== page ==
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EIDA SWOT Analysis of the Adelaide Electronics Industry – 2015
Note: Highest scores refer to statements which achieved an aggregate >70% at the ‘Moderate’ level and higher
* Electronics is a core industry in the State’s transition to our ‘knowledge-age’ future
* The industry has mostly SMEs with diverse capabilities and agile response
* It is a high ‘value-adding’ with high IP content and low environmental impact
* Adelaide’s electronics industry the industry is long-established, successful and stable
* High technology design and low volume production combine to provide industry sustainability
* It is a major South Australian ‘advanced manufacturing industry’
Summary of the comments by respondents: The industry is world class with good, innovative, intellectual property-based products with fast delivery and prototyping capability and strength in diversity. Comments also on a future proof industry with low volume production and many electronics SMEs owned by their managers. Good inter-firm communications and relationships with academia. A strategically focused industry.
EIDA comment on strengths: The responses showed a positive feeling for the future of the industry and illustrated a good knowledge of the industry’s characteristics and structure.
* Understanding of the Adelaide electronics industry by our community is limited
* Government understanding of the Adelaide electronics industry is limited
Summary of comments by respondents: Limited scale of the industry with mostly SME’s and few supporting industries. A shortage of trained staff as businesses not contributing to the industry future. They must deliver value to the overall economy. Poor public awareness and lack of support from government. Poor communication within the industry and lack of belief in itself and lack of R&D supporting local businesses.
EIDA comment on weaknesses: This section generated a lot of comments a number of which were critical of the industry itself and implied that it was not doing enough to overcome perceived weaknesses. The best scores identify major weaknesses due to the lack of awareness and understanding of the industry by both community and Government. These reflect on the recruitment of students into relevant study areas with consequent reductions in course funding.
* Greater collaboration of Adelaide electronics industry with government
* Greater collaboration between Adelaide electronics firms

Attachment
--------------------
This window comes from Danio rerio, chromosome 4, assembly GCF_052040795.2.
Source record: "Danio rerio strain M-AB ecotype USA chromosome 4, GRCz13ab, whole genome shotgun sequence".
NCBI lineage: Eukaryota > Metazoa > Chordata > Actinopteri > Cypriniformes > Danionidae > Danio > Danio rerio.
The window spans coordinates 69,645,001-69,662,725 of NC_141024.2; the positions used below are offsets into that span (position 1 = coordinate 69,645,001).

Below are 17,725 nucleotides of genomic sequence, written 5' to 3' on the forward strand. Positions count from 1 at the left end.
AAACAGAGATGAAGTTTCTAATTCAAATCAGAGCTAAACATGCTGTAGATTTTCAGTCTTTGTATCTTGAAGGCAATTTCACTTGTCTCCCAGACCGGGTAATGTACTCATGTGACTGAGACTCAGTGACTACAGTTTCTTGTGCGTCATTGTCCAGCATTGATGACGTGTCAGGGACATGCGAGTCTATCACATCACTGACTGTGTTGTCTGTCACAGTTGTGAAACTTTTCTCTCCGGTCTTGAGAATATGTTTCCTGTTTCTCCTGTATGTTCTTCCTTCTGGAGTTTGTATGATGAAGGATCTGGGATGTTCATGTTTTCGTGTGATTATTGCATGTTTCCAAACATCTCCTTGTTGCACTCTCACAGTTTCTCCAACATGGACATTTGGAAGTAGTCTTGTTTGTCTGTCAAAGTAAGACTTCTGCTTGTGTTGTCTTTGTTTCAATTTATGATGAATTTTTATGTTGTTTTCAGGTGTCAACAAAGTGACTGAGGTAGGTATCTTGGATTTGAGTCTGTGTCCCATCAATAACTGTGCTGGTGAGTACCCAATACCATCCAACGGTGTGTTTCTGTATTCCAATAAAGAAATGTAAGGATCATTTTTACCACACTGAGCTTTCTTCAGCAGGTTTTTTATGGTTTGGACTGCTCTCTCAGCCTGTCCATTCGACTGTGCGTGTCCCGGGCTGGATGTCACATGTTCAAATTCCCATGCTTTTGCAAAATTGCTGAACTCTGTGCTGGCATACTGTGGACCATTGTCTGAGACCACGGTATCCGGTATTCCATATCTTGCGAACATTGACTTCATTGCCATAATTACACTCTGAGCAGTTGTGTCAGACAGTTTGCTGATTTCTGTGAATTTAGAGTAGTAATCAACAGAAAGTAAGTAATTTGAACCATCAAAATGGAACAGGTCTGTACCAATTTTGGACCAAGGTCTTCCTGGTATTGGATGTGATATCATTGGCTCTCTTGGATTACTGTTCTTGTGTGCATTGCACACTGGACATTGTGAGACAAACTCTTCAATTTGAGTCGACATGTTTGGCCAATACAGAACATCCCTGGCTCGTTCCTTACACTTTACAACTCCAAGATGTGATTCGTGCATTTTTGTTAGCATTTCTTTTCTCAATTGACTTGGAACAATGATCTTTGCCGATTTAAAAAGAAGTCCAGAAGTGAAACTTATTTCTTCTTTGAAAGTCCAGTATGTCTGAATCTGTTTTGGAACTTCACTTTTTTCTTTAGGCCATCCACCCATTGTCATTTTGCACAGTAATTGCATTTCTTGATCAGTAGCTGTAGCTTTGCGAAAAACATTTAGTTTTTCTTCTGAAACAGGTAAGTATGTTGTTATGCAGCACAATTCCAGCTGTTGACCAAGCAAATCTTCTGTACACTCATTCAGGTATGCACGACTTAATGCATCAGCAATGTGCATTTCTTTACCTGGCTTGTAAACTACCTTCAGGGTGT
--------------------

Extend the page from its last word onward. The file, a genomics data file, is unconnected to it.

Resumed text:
* Greater collaboration of our electronics industry with universities and research institutions
* Attraction of wanted, complementary firms &/or capabilities to Adelaide
* Support for local defence, off-grid storage and electric vehicle development
* Availability of start-up funding and incubator support for Adelaide electronics start-ups
Summary of comments by respondents: Opportunities for more investment. Unlimited opportunities through collaboration. Improve ‘R&D to development and commercialisation’ and incubators to assist electronics start-ups. Engagement with universities at faculty level and at student level. Industry to provide student work during the education process. More collaboration with universities and concentration on renewable energy / energy saving / efficiency solutions and technologies that reduces the use of water, energy.
EIDA comment on opportunities: Many comments referred to the need for more collaboration across all possible partner sectors as well as setting up facilitation of start-ups through incubators.
* Closure or reduction of surface ship and submarine building in Adelaide
* Closure or reduction in government funded DSTO/CSIRO/research Institutions
* A high value Australian dollar would reduce export markets
* Foreign copying of our intellectual property
* Future shortage of skilled and experienced practitioners
Summary of comments by respondents: The electronics industry has a low profile. Industry needs to be known not hidden, Lack of integration of policy from all fields; school education to develop interest and careers in technologies. Lack of solidarity within the industry and lack of ability to communicate our message within the industry and to the wider community.
EIDA comment on weaknesses: A lack of structure in the integration of study through to relevant employment is seen as a disadvantage implying that some form of longterm workforce planning would benefit the industry. (Keeping in mind that the lead time from leaving school to becoming productive in the workforce can range from 3-4 years (paraprofessional) to 6-7 years (post-graduate) This would need to be alongside strategic industry development.
EIDA CONCLUSION: The survey indicates a positive understanding of the electronics industry which could be enhanced by greater collaboration within the industry and with its partners as well as a significant push in raising government and community recognition of the industry’s value to the State’s future as a knowledge-based centre for Australia. Development of an Adelaide electronics industry Strategic Plan is a priority!
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